Let’s Be Like Justin and Move the Needle on Gender Parity in Leadership
Three steps companies can take right now to eliminate the gender gap in business leadership ranks.
Last fall, Canadian Prime Minister Justin Trudeau made news by nominating 15 women to his 30-person Cabinet. Time magazine reported that when asked why, the newly-elected leader said, “Because it’s 2015.”
If that’s not taking action to ensure gender parity in the workplace, I don’t know what is.
More action is needed. Despite the fact that women account for 50% of the global workforce, less than 25% have senior leadership roles. Years of hand-wringing and well-intentioned programs have failed to close this gender gap. Recent research by ManpowerGroup underscores the problem
. Asked when gender parity will be achieved, more than 200 emerging and established leaders in 25 countries said it will take, on average, 17 years to achieve. That’s at least a generation away.
It’s clear that we need to follow the Prime Minister’s lead and move from just talking about diversity to taking actions that really move the needle. Here are three critical roadblocks to gender parity in leadership and how I believe Right Management can help.
REMOVING UNCONSCIOUS BIAS. In the survey, leaders said the greatest barrier to progress is an entrenched male culture. Among other things, that means leadership criteria are usually defined according to male standards, where self-confidence and self-promotion can be mistaken for leadership qualities. As a result, individuals exhibiting those traits are funneled into the leadership pipeline and given opportunities denied to others who may lead differently but still effectively. To avoid masculine stereotypes in identifying leadership candidates, organizations need assessments that are inherently gender-neutral to ensure that leaders are identified based on traits that are predictive of future success in leadership roles. Attributes such as intellectual curiosity, drive, adaptability, and endurance prepare individuals to lead in dynamic times. It is the individual’s leadership DNA that needs to go under the microscope – not his or her chromosomes.
REPLACING PERFORMANCE REVIEWS.
In the research, one-third of Millennial females (34 years old and younger) said that no one in their organization supports women in leadership. These and other women feel stymied—unable to express their aspirations candidly with managers and unable to find sponsors who will champion their growth. Instituting a robust Career Conversation process
is how an increasing number of companies are addressing this issue. They are training managers how to have ongoing dialogues that help their reports clarify professional goals, navigate career options, find relevant opportunities for skill-building, and set clear goals with timeframes and metrics for their development. Ongoing Career Conversations are at the core of a culture committed to gender parity. They add structure and accountability to women’s quest for acceptance in leadership roles at all levels—and build it into the fabric of the organization.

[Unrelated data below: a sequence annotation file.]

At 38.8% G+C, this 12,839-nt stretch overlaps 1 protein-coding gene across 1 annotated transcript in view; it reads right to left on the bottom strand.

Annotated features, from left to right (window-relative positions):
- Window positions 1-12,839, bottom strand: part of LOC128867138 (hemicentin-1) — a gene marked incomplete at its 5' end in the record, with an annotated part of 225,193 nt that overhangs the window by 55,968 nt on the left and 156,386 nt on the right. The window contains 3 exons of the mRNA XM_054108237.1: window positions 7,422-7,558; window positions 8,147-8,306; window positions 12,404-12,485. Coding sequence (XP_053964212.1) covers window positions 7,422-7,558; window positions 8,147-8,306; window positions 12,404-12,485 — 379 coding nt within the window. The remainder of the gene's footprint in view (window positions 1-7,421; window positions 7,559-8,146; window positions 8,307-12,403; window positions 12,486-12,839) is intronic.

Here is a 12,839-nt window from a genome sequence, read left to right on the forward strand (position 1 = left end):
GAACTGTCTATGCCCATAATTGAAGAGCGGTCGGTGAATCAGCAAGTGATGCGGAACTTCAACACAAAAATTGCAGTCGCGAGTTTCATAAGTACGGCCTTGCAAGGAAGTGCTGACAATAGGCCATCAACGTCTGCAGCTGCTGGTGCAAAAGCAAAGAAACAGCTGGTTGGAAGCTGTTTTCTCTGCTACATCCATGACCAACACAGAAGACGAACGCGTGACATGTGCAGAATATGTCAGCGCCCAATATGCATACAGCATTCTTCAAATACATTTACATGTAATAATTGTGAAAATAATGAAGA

REIMAGINING LEADERSHIP PATHWAYS. Most women want to advance their careers. For some, progress means moving upwards for more interesting work and greater responsibilities. For others, it means moving laterally across organizational boundaries into new and exciting areas of career opportunity. Women with leadership aspirations are tired of being shunted into the “pink ghettoes” of HR and communications. They would prefer a flexible workplace culture that encourages transverse mobility so they can develop their skills and advance their careers in meaningful ways. They want to work for an organization that truly understands their need for work-life integration, and provides support to help them.
These actions – reducing unconscious bias in leader identification, instituting Career Conversations, and creating flexible pathways for advancement – will do more than benefit women. They will help create a people-oriented workplace culture in which all
employees can grow and thrive while helping the organization succeed. Conscious inclusion is about giving every person a seat at the table and ensuring their human potential is valued. To learn more about the issue of gender parity in leadership and how to be champion for change, download our white paper